Officials have warned a school serving an expanding housing estate will run out of space for pupils if extra classrooms are not built.

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Proposals to expand Queen’s Hill Primary and Nursery School, in Costessey, to accommodate up to 60 more children, are before planners at Norfolk County Council.

The aim of the applicant, the council’s children’s services department, is to create two extra classrooms by extending the school over a section of land it currently uses as a play area. If approved, the construction work is expected to take place during term and holiday time and be completed by autumn/winter 2013.

Two additional full-time equivalent (FTE) staff would also need to be appointed.

The planning documents state: “The school was completed in 2008 before the estate was finished and began with just 28 children. The popularity of the estate has continued to grow since 2008 and recent demand in the area has highlighted a need to consider the expansion of the existing building. Children’s services has identified that without additional class base provision there will quickly become a shortfall in spaces at the school (as new housing in the Queen’s Hills development continues to be constructed).”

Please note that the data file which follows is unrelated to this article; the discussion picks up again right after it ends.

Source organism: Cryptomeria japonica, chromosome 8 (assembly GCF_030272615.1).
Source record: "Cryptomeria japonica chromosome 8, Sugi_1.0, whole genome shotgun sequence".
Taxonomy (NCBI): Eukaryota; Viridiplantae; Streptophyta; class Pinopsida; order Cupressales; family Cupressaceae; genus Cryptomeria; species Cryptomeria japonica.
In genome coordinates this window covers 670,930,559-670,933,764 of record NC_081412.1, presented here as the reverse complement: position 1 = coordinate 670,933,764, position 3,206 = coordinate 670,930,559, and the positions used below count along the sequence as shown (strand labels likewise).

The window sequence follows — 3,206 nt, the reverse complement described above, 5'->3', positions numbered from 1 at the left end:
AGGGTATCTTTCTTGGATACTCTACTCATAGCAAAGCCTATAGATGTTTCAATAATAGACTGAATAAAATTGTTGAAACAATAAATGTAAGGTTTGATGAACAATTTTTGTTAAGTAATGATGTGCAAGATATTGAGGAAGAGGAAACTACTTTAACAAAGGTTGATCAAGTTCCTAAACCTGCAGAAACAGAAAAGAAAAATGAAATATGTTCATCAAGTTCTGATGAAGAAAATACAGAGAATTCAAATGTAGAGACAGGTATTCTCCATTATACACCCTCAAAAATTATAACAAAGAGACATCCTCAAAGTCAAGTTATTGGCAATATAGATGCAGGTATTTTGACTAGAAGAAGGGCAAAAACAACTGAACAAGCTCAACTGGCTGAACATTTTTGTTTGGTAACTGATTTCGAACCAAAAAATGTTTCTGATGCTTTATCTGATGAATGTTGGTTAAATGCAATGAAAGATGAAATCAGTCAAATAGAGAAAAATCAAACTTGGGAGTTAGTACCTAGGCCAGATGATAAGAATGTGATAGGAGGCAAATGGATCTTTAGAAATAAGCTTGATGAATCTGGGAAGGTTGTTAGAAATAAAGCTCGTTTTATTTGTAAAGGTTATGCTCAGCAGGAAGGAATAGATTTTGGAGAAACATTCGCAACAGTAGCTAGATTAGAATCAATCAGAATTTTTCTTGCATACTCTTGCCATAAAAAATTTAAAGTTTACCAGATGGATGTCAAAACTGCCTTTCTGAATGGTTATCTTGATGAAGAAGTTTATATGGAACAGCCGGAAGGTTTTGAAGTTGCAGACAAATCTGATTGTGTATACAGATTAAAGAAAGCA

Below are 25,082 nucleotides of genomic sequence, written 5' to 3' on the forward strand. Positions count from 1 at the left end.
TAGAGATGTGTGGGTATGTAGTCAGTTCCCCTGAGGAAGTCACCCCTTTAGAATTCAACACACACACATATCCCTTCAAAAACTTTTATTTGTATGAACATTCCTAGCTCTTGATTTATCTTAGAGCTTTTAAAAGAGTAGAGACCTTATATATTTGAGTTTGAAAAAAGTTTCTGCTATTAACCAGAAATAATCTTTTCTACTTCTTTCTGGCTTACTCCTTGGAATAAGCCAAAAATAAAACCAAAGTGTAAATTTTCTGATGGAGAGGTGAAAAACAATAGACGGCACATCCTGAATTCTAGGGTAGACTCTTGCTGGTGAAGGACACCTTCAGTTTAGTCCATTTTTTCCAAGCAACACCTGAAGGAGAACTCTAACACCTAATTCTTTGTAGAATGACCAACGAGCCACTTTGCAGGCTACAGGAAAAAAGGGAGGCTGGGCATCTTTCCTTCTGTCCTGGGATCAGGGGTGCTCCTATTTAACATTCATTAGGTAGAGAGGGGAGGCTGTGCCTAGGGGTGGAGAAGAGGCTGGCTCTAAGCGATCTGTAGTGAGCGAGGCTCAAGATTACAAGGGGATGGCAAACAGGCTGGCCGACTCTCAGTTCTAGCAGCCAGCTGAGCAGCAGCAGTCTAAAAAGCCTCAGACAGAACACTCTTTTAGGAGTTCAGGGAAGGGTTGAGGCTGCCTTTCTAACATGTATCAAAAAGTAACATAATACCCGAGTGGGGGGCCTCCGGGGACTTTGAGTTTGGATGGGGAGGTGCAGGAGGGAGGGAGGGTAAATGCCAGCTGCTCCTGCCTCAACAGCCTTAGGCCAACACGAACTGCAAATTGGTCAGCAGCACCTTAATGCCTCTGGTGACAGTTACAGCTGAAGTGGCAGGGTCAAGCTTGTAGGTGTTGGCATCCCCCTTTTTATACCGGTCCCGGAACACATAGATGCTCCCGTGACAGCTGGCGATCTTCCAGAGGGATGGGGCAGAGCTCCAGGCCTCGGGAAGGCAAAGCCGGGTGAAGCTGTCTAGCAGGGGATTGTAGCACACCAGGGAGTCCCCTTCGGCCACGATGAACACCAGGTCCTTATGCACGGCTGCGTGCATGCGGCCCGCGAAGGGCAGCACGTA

The school in Fieldfare Way currently has 315 pupils, 31 FTE staff, 11 classrooms and 42 car parking spaces. Four extra spaces for cars are included in the plans.

People have until January 8 to have their say on the plans. Costessey Parish Council has asked the county council to extend the consultation by two days.

Clerk Hilary Elias, left, in a letter to the county council, said she had not received the plans and their next meeting is not until the evening of January 8.

The extra school places would be for key stage two children – aged between seven and 11. As reported in June, there are 52 spaces at the school’s nursery and nine children who live on the estate missed out this year.

1 comment

  • Nice to see joined up thinking finally coming along, why wasn't the school built big enough in the first place as it is on a new estate which hasn't even been finished yet? and what about the knock on effect of High school places that surely follow or will that problem have to wait a few years as well?

    Report this comment

    City Boy

    Friday, December 28, 2012

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